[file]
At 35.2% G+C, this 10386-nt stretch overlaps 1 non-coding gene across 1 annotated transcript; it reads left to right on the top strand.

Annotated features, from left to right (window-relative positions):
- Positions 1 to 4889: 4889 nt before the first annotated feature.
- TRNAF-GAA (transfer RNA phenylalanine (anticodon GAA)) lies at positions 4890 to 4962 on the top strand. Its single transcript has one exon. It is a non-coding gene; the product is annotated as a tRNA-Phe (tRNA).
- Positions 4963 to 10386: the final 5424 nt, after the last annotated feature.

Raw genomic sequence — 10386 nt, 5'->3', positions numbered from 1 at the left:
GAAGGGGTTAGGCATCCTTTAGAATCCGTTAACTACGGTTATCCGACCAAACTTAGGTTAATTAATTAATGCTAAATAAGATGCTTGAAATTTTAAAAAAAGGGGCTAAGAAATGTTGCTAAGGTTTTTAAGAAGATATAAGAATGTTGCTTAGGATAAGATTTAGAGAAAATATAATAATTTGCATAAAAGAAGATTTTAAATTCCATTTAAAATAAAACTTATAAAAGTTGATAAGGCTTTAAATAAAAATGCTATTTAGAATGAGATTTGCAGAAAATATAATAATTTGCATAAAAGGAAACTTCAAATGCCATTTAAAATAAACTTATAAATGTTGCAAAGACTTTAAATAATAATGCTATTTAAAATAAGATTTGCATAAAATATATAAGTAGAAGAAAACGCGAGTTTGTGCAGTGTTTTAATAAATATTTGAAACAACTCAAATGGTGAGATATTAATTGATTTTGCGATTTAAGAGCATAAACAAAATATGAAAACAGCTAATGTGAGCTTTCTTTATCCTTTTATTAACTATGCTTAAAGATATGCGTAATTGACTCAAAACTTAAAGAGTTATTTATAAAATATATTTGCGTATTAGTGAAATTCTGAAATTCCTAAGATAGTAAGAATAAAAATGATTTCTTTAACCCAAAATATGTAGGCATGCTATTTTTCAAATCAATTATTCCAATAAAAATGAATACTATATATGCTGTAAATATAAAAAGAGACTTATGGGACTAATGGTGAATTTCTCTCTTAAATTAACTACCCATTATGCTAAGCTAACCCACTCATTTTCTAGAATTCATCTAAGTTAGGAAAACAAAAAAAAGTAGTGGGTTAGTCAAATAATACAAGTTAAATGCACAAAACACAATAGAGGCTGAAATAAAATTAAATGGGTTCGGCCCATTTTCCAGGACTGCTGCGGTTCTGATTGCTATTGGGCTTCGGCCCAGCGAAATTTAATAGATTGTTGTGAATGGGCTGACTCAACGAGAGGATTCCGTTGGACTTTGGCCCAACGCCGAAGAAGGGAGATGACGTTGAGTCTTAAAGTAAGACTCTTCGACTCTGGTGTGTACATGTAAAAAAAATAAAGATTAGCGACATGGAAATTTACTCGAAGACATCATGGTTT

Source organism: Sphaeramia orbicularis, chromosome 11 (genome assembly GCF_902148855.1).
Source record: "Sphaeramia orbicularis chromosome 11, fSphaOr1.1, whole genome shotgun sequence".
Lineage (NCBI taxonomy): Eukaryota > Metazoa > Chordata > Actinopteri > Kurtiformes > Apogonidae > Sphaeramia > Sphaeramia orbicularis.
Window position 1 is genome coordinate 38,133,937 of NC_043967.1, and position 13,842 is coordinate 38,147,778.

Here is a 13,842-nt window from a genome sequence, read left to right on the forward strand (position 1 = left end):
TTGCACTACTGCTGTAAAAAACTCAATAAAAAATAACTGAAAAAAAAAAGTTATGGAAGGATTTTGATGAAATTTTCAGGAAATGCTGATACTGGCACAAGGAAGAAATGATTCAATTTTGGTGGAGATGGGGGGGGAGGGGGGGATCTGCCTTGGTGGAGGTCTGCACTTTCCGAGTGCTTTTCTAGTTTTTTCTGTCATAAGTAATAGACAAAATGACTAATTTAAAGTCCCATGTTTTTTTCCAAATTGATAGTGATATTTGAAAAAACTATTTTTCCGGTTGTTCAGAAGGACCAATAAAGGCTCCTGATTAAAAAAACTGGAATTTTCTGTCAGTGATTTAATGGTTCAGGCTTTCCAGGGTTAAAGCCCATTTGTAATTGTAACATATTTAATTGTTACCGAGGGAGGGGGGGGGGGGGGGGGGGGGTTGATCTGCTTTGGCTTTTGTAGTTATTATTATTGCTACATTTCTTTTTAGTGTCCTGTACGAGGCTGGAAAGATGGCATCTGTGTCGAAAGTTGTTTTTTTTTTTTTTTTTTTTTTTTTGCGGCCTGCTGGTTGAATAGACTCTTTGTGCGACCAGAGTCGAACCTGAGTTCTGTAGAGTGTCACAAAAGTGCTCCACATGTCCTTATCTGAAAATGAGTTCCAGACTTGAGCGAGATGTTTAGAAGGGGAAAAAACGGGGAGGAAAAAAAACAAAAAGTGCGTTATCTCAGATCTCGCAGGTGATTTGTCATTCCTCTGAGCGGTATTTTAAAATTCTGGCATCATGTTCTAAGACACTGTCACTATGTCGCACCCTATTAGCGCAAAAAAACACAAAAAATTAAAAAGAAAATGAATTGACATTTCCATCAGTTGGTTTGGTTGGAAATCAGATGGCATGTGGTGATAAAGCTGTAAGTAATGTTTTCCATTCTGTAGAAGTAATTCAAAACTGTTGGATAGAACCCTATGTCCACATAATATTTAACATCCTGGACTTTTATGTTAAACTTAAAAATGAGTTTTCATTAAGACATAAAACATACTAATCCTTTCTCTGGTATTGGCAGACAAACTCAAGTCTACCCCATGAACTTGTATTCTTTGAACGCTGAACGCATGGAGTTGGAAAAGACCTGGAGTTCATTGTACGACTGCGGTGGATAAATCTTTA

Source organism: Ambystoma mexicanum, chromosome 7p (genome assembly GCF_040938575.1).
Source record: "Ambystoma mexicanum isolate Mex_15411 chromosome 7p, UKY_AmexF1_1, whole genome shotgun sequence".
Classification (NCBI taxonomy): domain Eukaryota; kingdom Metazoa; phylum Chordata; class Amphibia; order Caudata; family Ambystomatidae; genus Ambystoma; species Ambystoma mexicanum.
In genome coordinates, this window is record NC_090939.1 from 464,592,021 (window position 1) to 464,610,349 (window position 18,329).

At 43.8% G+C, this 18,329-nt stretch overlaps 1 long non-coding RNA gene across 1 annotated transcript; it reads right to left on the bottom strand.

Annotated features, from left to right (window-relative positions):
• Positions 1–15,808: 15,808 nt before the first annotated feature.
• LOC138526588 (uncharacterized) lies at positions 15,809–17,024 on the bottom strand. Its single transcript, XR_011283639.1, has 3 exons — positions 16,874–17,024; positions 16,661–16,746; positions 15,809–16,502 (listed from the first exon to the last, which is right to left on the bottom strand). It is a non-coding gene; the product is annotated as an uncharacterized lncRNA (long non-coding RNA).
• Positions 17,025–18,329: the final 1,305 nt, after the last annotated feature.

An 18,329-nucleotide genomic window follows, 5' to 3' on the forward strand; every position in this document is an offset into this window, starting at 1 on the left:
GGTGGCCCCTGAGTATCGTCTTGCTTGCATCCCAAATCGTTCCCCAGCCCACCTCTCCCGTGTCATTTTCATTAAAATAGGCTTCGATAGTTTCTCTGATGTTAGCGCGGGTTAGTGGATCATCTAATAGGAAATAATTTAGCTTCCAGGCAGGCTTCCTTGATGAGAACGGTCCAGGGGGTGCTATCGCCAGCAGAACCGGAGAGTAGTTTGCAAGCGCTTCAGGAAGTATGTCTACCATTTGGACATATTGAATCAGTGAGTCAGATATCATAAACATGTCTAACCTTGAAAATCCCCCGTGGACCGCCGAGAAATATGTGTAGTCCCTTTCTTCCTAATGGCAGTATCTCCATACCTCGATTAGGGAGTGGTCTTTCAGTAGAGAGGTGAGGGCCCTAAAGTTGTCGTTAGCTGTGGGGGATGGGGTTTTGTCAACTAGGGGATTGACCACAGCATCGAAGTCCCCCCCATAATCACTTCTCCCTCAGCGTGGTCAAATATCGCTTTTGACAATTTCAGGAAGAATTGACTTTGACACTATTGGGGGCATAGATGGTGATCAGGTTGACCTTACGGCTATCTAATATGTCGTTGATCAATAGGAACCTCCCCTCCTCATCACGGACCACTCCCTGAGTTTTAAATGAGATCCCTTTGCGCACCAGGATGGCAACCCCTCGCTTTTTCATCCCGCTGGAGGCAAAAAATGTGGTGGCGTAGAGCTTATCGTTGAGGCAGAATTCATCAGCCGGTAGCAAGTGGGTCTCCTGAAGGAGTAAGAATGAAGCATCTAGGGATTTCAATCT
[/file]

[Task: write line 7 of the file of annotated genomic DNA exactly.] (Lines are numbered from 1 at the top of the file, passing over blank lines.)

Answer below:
GAAGGGGTTAGGCATCCTTTAGAATCCGTTAACTACGGTTATCCGACCAAACTTAGGTTAATTAATTAATGCTAAATAAGATGCTTGAAATTTTAAAAAAAGGGGCTAAGAAATGTTGCTAAGGTTTTTAAGAAGATATAAGAATGTTGCTTAGGATAAGATTTAGAGAAAATATAATAATTTGCATAAAAGAAGATTTTAAATTCCATTTAAAATAAAACTTATAAAAGTTGATAAGGCTTTAAATAAAAATGCTATTTAGAATGAGATTTGCAGAAAATATAATAATTTGCATAAAAGGAAACTTCAAATGCCATTTAAAATAAACTTATAAATGTTGCAAAGACTTTAAATAATAATGCTATTTAAAATAAGATTTGCATAAAATATATAAGTAGAAGAAAACGCGAGTTTGTGCAGTGTTTTAATAAATATTTGAAACAACTCAAATGGTGAGATATTAATTGATTTTGCGATTTAAGAGCATAAACAAAATATGAAAACAGCTAATGTGAGCTTTCTTTATCCTTTTATTAACTATGCTTAAAGATATGCGTAATTGACTCAAAACTTAAAGAGTTATTTATAAAATATATTTGCGTATTAGTGAAATTCTGAAATTCCTAAGATAGTAAGAATAAAAATGATTTCTTTAACCCAAAATATGTAGGCATGCTATTTTTCAAATCAATTATTCCAATAAAAATGAATACTATATATGCTGTAAATATAAAAAGAGACTTATGGGACTAATGGTGAATTTCTCTCTTAAATTAACTACCCATTATGCTAAGCTAACCCACTCATTTTCTAGAATTCATCTAAGTTAGGAAAACAAAAAAAAGTAGTGGGTTAGTCAAATAATACAAGTTAAATGCACAAAACACAATAGAGGCTGAAATAAAATTAAATGGGTTCGGCCCATTTTCCAGGACTGCTGCGGTTCTGATTGCTATTGGGCTTCGGCCCAGCGAAATTTAATAGATTGTTGTGAATGGGCTGACTCAACGAGAGGATTCCGTTGGACTTTGGCCCAACGCCGAAGAAGGGAGATGACGTTGAGTCTTAAAGTAAGACTCTTCGACTCTGGTGTGTACATGTAAAAAAAATAAAGATTAGCGACATGGAAATTTACTCGAAGACATCATGGTTT